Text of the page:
How to become a Reaver

It is also shown that normal people may become Reavers far from Miranda and possibly without Pax: The crew of Serenity loots a powered down convoy and finds a lone survivor who repeatedly stutters

No...
Mercy

Brought up for inspection by an Alliance cruiser, the crew is only allowed to go on, because Mal helps hunting down the "survivor", who turned into a Reaver.

Mal has something like this to say about him:

[The Reavers killed everyone onboard and] made him watch. [...] He took the only course left to him: Becoming one of them.

If Mal is right, being a Reaver is a mental state of aggression with no other option than following the group pressure of violence against weak and fleeing targets.

What Reavers don't do

Mal seems to understand the Reavers, as he repeatedly makes correct predictions about their behavior, e.g. Mal's call not to try and run when they crossed path with a slowly floating Reaver ship as to not provoke them to a hunt.

Reaver cooperation seems limited. Their ships are deranged and regularly with defunct core containment. They don't exactly care for each other or their own well-being.

Reavers don't stop. They take no cover and they don't hesitate. You can see this from the bank heist in the movie. At its end River remarks

He wouldn't stop.

This is kind of ironic, because in the end they find out that Reavers are the inhabitants of Miranda that didn't stop.

My hypothesis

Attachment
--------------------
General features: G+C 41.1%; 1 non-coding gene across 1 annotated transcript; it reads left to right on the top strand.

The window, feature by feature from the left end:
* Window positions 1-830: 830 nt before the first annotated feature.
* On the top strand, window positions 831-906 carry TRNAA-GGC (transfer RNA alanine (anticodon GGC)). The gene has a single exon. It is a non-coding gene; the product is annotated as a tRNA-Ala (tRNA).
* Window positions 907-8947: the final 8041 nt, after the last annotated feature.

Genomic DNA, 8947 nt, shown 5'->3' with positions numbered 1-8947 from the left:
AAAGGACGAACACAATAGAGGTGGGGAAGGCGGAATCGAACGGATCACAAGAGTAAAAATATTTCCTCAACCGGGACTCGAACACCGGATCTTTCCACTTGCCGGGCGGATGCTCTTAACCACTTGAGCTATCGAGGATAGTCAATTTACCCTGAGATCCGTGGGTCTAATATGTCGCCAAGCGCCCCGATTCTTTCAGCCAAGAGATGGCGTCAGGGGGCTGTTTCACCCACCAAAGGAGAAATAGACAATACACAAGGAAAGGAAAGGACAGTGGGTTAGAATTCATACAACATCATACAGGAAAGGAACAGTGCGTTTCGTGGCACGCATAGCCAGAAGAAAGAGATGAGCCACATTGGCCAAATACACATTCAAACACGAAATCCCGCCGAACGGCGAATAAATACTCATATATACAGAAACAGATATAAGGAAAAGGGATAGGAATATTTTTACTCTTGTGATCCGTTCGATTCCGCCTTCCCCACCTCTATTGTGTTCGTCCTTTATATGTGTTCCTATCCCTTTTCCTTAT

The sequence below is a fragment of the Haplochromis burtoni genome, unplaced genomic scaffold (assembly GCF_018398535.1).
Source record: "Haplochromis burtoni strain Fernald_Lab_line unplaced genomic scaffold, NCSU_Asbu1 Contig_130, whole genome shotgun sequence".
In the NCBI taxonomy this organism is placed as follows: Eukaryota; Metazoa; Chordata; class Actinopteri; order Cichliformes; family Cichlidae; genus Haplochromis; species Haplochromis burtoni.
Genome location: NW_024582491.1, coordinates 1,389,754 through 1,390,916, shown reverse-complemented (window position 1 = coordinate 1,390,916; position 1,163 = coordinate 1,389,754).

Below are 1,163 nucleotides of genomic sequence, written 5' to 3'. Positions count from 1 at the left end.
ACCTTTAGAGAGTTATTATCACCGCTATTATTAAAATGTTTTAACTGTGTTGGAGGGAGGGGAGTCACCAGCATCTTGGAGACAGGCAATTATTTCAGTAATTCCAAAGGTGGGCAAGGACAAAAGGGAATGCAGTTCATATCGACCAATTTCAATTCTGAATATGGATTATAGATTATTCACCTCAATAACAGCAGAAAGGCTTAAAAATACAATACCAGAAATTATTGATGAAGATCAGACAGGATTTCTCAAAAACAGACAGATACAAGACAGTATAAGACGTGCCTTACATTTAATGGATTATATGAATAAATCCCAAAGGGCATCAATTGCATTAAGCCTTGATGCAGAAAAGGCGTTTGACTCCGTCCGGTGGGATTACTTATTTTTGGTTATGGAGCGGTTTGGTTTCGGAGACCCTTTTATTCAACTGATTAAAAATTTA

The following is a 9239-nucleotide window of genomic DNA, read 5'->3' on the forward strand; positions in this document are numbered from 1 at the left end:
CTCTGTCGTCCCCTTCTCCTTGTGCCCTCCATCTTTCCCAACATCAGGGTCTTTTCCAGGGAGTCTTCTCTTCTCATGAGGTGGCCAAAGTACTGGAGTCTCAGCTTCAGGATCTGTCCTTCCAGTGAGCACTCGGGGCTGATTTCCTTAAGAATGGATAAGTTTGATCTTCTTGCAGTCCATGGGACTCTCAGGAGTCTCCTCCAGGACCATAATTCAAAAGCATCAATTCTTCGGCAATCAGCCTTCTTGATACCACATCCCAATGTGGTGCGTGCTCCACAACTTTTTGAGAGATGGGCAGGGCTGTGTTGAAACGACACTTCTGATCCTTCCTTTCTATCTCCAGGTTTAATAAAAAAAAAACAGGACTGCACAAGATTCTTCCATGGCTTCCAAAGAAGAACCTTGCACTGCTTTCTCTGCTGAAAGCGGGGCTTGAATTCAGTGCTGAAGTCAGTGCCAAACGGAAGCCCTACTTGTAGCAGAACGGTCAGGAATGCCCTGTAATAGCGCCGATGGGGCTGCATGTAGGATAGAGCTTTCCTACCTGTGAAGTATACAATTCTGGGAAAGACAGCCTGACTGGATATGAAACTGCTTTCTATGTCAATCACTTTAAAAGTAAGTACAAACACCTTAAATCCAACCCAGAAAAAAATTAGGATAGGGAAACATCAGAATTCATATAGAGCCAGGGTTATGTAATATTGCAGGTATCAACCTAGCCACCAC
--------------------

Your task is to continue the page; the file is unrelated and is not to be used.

Reavers extend their influence and attack other planets, because they are driven by aggression. However Reavers aren't insane as in "not able to think straight". I'd characterize them as utterly violent psychopaths. They also don't seem to be egoistic but always work towards the common goal of violence.

Maybe they are trying to get back at the Alliance without knowing whom to target specifically. Alternatively they may be trying to turn normal people into Reavers.
Notice River's pleas to the dead people on Miranda to move. Maybe aggression (which is what Pax was supposed to suppress) was the only way to keep people going and they couldn't stop afterwards.

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I'm going to go out on a limb and say that Whedon wasn't able to fully explain the back story to the Reavers. Whedon originally planed on stretching the universe of Firefly over years, including a video game. If you watch Done the Impossible (a fan documentary), Whedon says the plot of the film was intended to continue from where the show left off but also be easy for non-fans to understand. In full, I don't believe there is a way to answer this question.

  • This is also a good point considering the show's fate. – Tablemaker Feb 15 '13 at 13:12
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While Wheedon provides no real answers here, nature may bring some insight into view. I would suggest the Reavers were not "insane" so much as hyper-sensitive and overly aggressive. They would probably still have a hierarchy and order to their way of life. There would still be some type of "chain-of-command" where as to keep them in order. In the movie Riddick, they "keep what they kill" - seems this might apply here as well?

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It's almost like pheromones. If you don't exude a certain secretion or smell you are perceived as in this case a target. That's why they don't (assumption) attack each other. The opposite effect for zombies. The living put out a certain something that attracts the walking dead or undead as the case maybe.